- Tax-free1 money for qualified medical costs. Because HSA contributions2 are tax-deductible, and they earn tax-free interest, with tax-free withdrawals3, tax-free money from the HSA can be used to pay for health expenses. This means that the account holder saves 35%4 off the retail cost of their medical services.
- Flexibility. The account holder owns the HSA. If they change employers, they can roll the account over5 to a new provider, similar to a 401(k).
- Long-term savings. With an interest-bearing HSA,6 and investment opportunities, account holders that plan for the long-term can mitigate the cost of health care expenses during retirement.7
- A health safety net. An HSA helps individuals save for the unknown. HSA funds can be used for unexpected health expenses and healthcare costs like health insurance if the account holder is between jobs. It also covers Medicare-related expenses, or any other qualified medical expense, even after a change of plans or providers.
- Versatility in retirement. Once the account holder turns 65 years old, HSA funds can be used for non-health-related expenses without any penalties, similar to a 401(k) or IRA.
Discover more benefits of a health savings account.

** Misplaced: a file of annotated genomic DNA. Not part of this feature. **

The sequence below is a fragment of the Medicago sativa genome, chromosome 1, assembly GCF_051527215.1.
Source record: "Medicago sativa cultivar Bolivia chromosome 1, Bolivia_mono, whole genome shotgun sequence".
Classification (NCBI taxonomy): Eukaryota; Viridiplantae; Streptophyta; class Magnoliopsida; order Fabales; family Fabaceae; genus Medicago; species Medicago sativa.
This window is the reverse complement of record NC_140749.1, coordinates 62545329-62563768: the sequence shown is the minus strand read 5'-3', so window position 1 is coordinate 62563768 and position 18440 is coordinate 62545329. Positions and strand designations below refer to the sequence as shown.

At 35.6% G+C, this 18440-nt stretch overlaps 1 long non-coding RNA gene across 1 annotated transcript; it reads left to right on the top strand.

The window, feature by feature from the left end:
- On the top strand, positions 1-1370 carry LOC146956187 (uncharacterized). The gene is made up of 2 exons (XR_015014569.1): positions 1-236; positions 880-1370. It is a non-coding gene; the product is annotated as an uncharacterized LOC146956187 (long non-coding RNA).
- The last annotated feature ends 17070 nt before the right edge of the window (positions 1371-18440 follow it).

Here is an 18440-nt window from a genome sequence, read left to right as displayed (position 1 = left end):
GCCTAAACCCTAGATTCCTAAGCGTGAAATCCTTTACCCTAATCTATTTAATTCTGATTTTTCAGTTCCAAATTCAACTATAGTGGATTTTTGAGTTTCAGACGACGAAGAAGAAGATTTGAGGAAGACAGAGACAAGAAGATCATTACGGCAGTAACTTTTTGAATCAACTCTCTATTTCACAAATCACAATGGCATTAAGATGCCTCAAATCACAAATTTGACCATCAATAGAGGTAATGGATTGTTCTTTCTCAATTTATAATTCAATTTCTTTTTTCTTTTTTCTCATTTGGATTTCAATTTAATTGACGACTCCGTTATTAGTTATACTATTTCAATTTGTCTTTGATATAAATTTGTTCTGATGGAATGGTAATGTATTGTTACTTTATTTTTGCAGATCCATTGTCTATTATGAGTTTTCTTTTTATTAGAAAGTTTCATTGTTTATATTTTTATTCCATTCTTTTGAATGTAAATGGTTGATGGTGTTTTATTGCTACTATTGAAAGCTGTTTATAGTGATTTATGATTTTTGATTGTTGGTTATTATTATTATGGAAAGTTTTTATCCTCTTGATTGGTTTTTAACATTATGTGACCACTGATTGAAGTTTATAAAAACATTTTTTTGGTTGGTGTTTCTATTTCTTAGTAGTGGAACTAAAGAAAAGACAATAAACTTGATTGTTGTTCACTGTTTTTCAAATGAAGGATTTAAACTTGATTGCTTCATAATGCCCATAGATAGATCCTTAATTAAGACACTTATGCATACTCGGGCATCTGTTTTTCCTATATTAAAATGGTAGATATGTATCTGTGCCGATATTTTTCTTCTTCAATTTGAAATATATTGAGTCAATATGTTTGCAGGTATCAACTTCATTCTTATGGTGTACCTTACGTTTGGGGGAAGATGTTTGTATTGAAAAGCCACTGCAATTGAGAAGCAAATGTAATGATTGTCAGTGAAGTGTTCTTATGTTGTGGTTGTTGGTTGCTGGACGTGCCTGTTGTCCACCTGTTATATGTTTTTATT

1. “Section 223 - Health Savings Accounts.” Internal Revenue Service. https://www.irs.gov/pub/irs-drop/n-13-57.pdf.
2. “Internal Revenue Bulletin: 2004-2: III. Contributions to HSAs. Q-11. Who May Contribute to an HSA?” Internal Revenue Service, January 12, 2004. https://www.irs.gov/irb/2004-02_IRB.
3. “26 U.S. Code § 223 - Health Savings Accounts: 223(f)(1) Amounts Used for Qualified Medical Expenses.” Legal Information Institute. Cornell Law School. https://www.law.cornell.edu/uscode/text/26/223.
4. Assumes 35% combined federal and state income tax savings.
5. “26 U.S. Code § 223 - Health Savings Accounts: 223(d)(1)(E) The interest of an individual in the balance in his account is nonforfeitable.” Legal Information Institute. Cornell Law School. https://www.law.cornell.edu/uscode/text/26/223.
6. “About Publication 969, Health Savings Accounts and Other Tax-Favored Health Plans.” Internal Revenue Service, May 1, 2020. https://www.irs.gov/forms-pubs/about-publication-969.
7. “Internal Revenue Bulletin: 2004-2: III. Contributions to HSAs. Q-20. What is the Tax Treatment of an HSA?” Internal Revenue Service, January 12, 2004. https://www.irs.gov/irb/2004-02_IRB.